What were you doing when you were 19? That’s how old Zakk Wylde was when he was tapped by Ozzy Osbourne to be his lead guitar player, probably one of the hottest seats in rock. For most guitarists, that would be a dream come true and probably the end to any serious ambition in the music business. But for Zakk, it was only the beginning.
Zakk’s roaring guitar helped put Ozzy back on top. And now, with his own Black Label Society (and their fan club of Beserkers), Zakk has become a superstar far beyond what any mortal guitarist could have hoped for after leaving the Ozz. Wylde tours the world with BLS playing sold out arenas. He has his own Epiphone signature Les Paul along with the Zakk Wylde Graveyard Disciple and his best selling Epiphone Zakk Pack Bullseye Flying Veewee and Les Paul Peewee Pakks. Last year’s acoustic album, The Song Remains Not the Same, was a fan favorite as was his holiday EP. And on Thursday, January 19, he’ll get the ultimate Hollywood honor—Guitar World’s first rock and roll roast (“How can they roast me? I'm a good Catholic boy...") featuring Ozzy, William Shatner, Anthrax’s Scott Ian, and host Sharon Osbourne (“Zakk has always called me his Mom, but I think my boy needs a good kicking”). Epiphone caught up with rock’s busiest guitarist after soundcheck
How did the holiday EP Glorious Christmas Songs That Will Make Your Black Label Heart Feel Good come about?
ZW: Well, iTunes asked me if I wanted to do something. I love Christmas songs. So, we did that at the home studio, Black Vatican, right before we went out on the road with Thin Lizzy and Judas Priest. We just knocked that out. That was cool. I had a good time making that. I could definitely see myself knock a whole record out of those.
This wasn't the first time you've done holiday music.
Right, I did the Steve Vai holiday record with a whole bunch of insane guitar players like Brian Setzer and Robin Trower. I did "White Xmas."
ince you were producing what new twist did you want to add?
Well, I always have to "black label-ize it.” If I ever do a cover song, I do my own version of it.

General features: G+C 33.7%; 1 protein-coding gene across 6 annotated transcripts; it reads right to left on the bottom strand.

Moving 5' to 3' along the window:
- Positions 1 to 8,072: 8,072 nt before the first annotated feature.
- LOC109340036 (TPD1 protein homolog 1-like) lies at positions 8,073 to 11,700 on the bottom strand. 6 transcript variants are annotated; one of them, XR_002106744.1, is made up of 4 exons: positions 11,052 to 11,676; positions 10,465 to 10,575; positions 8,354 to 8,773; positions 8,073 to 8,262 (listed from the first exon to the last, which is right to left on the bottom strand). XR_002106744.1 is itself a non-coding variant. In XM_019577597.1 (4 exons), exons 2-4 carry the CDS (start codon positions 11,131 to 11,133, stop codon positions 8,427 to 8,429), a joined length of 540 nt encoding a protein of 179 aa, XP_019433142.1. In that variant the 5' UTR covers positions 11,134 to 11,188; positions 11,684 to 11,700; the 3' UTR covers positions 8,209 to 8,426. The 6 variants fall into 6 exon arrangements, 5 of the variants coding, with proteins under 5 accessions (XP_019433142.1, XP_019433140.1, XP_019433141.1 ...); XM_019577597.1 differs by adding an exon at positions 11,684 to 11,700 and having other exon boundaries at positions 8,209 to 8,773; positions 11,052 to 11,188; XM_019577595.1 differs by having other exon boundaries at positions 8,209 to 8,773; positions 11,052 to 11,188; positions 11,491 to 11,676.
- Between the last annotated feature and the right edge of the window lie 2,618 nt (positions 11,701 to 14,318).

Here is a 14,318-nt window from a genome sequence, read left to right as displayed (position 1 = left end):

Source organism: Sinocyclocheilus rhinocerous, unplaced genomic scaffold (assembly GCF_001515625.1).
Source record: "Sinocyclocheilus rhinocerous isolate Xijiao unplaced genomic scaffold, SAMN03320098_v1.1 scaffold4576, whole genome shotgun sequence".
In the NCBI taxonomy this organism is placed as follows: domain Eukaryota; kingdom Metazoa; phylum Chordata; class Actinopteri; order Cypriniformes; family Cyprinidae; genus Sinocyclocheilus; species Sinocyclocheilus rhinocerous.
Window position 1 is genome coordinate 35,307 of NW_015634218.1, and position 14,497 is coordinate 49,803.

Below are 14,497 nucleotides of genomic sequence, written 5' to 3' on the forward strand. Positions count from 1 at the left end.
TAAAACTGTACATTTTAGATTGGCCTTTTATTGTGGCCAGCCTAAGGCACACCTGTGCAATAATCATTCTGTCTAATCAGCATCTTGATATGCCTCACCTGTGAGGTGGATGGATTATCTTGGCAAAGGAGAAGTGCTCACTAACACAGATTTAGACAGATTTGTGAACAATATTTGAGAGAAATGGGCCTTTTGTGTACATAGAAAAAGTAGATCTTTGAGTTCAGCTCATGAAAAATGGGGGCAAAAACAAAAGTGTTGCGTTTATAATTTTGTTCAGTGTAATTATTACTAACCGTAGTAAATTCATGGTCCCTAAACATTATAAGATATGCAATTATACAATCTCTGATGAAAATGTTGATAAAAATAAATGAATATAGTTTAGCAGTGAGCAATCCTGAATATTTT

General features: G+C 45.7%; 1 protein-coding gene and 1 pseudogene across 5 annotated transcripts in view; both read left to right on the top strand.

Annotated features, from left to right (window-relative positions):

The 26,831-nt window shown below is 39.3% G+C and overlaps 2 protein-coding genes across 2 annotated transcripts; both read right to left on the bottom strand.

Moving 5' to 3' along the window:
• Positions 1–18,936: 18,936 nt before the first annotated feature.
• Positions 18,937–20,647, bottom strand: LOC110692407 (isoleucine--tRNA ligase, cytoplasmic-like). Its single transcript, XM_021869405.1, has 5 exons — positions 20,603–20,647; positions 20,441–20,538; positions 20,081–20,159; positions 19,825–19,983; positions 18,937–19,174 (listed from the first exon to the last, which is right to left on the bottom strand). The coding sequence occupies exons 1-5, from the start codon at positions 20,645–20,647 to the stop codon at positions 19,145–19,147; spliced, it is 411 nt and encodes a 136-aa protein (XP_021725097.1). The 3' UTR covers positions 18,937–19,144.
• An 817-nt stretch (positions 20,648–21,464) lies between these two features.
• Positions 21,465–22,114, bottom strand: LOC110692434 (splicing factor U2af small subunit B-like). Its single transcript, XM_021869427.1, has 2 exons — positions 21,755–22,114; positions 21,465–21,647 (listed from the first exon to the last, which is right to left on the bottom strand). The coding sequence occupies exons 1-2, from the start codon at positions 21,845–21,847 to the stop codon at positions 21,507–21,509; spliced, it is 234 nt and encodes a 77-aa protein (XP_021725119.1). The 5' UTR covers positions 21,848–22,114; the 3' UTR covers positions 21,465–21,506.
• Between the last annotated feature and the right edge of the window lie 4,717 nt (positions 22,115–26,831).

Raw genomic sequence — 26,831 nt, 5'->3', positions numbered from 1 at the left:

You won the ESPN Baseball Tonight theme song contest in October. How did that come about?
At first, the ESPN guys asked if I could do background music—just must playing riffs so they could have it for game highlights. I said 'no problem.' I always love doing that stuff. Then the guys asked if I'd write something for the Sunday night baseball theme. I did my own interpretation of it. It was easy for me. I love baseball and they really took to it.
Were you a baseball fan as a kid?
Oh yeah. I was a fan of (New York Yankees catcher) Thurman Munson. He was my guy. When I played Little League I was a catcher. I was number 15. And actually, our team was the Yankees in Little League so it was cool.
William Shatner will be at your roast. How was your time in the studio with the Captain?
He was a super cool guy—a legend. When the guys called and asked me if I’d like to do it, I said, ‘yeah, of course!’ Now I can say I played with the ‘prince of daftness’ and I also played with the greatest Startfleet commander of all time. It’s actually mind blowing to be sitting there talking to him.
The crazy thing is, my Dad, who just passed away at the age of 89, would have more in common with William Shatner than Ozzy would. To Shatner, Ozzy is a baby. I mean, Shatner is 80 years old and he’s just tremendous.
Do you have a new album planned for next year?
Well, I know we’re gonna be touring. We’re probably also going to release an acoustic DVD, an un-blackened one. That’s what we’re thinking about. We’ll bring in a pedal steel guy and a four-piece string section and probably some special guests like Slash or Jerry Cantrell or one of my other buddies. I’m looking forward to that as well. And we’re talking about doing some new things with Epiphone coming up pretty soon. Get ready.